Jesus’ prayer reveals the two sides of his being: humanity and divinity. We see his humanity: “remove this cup from me”. He doesn’t want to see this dark side of humanity; he doesn’t want the pain inflicted upon him; he doesn’t want the suffering. Yet, there is another side of Jesus. And while the human side does not want it to be, the divine side of Jesus knows what is ahead. Remove the cup…remove the suffering…remove the darkness of humanity that will cause it all. Yet, as he prays, he ultimately leaves it to God: “yet, not what I want, but what you want”. This is Jesus’ passion: caught between the joy-filled crowds shouting Hosanna and the darkness of our humanity that will soon shout “crucify him”…Jesus turns it over to God in prayer. Jesus teaches us so much about prayer in these few verses: “yet, not what I want, but what you want”.


He returns to the disciples whom he had instructed to sit and wait, only to find them there…not waiting…but asleep. ALL he had asked of them was to sit and wait. He hadn’t asked for an escape plan or to find weapons or an army to protect him…just to sit and wait and be there so he wasn’t alone. Yet, they couldn’t even muster that…to be present for Jesus before the hour arrives.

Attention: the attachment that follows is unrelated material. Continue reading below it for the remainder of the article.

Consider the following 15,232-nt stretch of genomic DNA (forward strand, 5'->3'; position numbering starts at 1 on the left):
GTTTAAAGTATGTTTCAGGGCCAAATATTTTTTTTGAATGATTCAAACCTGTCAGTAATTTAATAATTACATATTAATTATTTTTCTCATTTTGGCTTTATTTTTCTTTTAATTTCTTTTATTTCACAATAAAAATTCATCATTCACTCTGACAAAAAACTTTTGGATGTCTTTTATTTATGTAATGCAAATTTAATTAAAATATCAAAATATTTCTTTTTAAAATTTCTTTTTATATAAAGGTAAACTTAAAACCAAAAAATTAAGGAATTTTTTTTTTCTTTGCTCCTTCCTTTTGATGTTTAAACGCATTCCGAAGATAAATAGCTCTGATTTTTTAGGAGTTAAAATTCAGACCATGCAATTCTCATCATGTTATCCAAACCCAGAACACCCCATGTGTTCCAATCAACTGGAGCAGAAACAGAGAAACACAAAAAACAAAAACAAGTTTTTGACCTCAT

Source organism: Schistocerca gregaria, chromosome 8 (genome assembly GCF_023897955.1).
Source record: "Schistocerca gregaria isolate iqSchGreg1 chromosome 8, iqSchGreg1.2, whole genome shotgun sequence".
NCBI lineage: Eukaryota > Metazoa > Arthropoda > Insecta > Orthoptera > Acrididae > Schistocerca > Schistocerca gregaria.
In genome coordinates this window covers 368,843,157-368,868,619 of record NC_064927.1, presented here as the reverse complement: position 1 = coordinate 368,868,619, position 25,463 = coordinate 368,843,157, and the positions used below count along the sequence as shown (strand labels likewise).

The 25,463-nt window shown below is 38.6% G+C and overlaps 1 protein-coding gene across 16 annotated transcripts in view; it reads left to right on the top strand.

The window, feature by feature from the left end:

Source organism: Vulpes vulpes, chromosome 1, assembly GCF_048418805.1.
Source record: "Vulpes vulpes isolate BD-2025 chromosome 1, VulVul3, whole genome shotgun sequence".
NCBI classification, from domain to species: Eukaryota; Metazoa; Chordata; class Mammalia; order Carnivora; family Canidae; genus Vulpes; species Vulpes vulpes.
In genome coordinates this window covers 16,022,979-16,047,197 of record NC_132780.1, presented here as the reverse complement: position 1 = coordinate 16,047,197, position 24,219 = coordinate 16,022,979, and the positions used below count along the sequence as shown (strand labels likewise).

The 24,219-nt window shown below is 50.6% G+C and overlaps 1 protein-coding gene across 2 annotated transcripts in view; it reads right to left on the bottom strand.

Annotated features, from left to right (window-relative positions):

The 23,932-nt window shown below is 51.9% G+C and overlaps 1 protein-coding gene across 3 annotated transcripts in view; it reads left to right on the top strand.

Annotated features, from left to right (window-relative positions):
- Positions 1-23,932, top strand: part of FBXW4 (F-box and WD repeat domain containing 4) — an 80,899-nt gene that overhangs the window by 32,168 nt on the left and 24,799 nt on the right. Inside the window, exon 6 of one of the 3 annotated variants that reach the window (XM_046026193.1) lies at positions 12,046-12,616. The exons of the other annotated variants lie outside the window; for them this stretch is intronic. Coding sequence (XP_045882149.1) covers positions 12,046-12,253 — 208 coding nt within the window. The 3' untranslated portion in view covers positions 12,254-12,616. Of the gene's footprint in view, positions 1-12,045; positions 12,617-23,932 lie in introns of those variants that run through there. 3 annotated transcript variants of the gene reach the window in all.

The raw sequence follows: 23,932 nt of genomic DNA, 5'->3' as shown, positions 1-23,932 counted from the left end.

Jesus returns to pray, once again…only to return and find them sleeping, yet again. And yet, a third time only to find them sleeping once again. Once, twice, three times ~ sleeping: the same number of times that Peter will deny him; the same number of times the cock will crow; the same number of days following the crucifixion until Easter morn.


It is understandable that Jesus was ambivalent towards this Jerusalem assembly. What is it with our human nature that causes us to be warm and welcoming one day, only to offer the cold shoulder the next. We do this so often, can’t we? With our favourite sports teams as they rise in success only to shun them later. With our favourite politicians only to be hated in the next election. We seem to run hot and cold all the time. As Jesus challenges his trusted disciples “the spirit is willing, but the flesh is weak”. The disciples had already tuned Jesus out… given up…and gone to sleep.


Scholars have pondered for two millennia what caused their sleep. Were they exhausted? Had they given up? Did they want to avoid what was ahead? I have a sense that they wanted it all to be over. They went to sleep dreaming for the power of God to come and intervene while they slept. I wonder if they wanted God to come down in one big lightning bolt and deliver them all from the horrible situation ahead. A ‘magic eraser’ (if you will) to remove the mistakes that had been made. So, they slept…dreaming for it all to be done through their slumber. What they discover when they awake is that this is not how God works. They discover that God will not erase the horrible things; yet God will also not leave us alone as we go through them. They discover a God that will stay with them through the night of their pains, their sadness, their distress…and will stay awake always. In this week, we discover a God that shows up and never leaves our side.